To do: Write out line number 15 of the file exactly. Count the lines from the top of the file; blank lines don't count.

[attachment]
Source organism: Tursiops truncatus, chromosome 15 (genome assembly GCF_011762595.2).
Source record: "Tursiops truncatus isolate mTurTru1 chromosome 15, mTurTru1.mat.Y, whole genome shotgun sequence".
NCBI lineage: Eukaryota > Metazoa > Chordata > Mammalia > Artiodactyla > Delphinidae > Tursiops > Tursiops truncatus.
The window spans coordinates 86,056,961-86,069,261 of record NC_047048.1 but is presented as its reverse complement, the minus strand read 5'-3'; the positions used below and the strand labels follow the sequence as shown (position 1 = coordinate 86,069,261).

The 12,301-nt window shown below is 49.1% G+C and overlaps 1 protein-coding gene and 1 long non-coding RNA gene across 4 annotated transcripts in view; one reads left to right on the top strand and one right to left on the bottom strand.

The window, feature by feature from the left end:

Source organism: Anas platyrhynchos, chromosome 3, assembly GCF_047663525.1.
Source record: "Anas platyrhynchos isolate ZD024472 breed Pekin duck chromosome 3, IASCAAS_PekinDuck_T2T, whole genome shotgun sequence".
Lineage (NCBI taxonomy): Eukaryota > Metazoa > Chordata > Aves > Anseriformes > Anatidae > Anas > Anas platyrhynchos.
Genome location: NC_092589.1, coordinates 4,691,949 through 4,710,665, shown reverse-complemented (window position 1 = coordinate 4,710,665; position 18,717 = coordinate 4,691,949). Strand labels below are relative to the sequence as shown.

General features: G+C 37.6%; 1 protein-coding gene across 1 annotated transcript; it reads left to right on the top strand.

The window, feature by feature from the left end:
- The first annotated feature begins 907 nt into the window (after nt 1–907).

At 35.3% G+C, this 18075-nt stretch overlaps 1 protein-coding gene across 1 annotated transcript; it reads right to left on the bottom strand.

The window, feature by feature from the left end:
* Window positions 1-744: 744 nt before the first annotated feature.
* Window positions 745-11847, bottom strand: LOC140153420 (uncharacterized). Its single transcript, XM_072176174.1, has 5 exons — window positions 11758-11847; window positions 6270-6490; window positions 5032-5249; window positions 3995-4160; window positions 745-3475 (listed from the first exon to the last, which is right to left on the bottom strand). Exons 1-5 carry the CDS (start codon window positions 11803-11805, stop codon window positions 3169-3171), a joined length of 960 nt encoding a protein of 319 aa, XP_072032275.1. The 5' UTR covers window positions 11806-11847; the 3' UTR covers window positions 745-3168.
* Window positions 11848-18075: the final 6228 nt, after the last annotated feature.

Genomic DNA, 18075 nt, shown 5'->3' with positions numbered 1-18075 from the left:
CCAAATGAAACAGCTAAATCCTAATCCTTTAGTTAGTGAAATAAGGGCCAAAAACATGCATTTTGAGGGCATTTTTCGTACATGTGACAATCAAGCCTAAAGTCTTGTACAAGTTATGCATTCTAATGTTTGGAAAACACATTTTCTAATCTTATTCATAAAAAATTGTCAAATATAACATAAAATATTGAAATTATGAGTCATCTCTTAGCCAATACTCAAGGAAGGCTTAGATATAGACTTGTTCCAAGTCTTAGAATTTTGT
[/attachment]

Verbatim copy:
The window, feature by feature from the left end: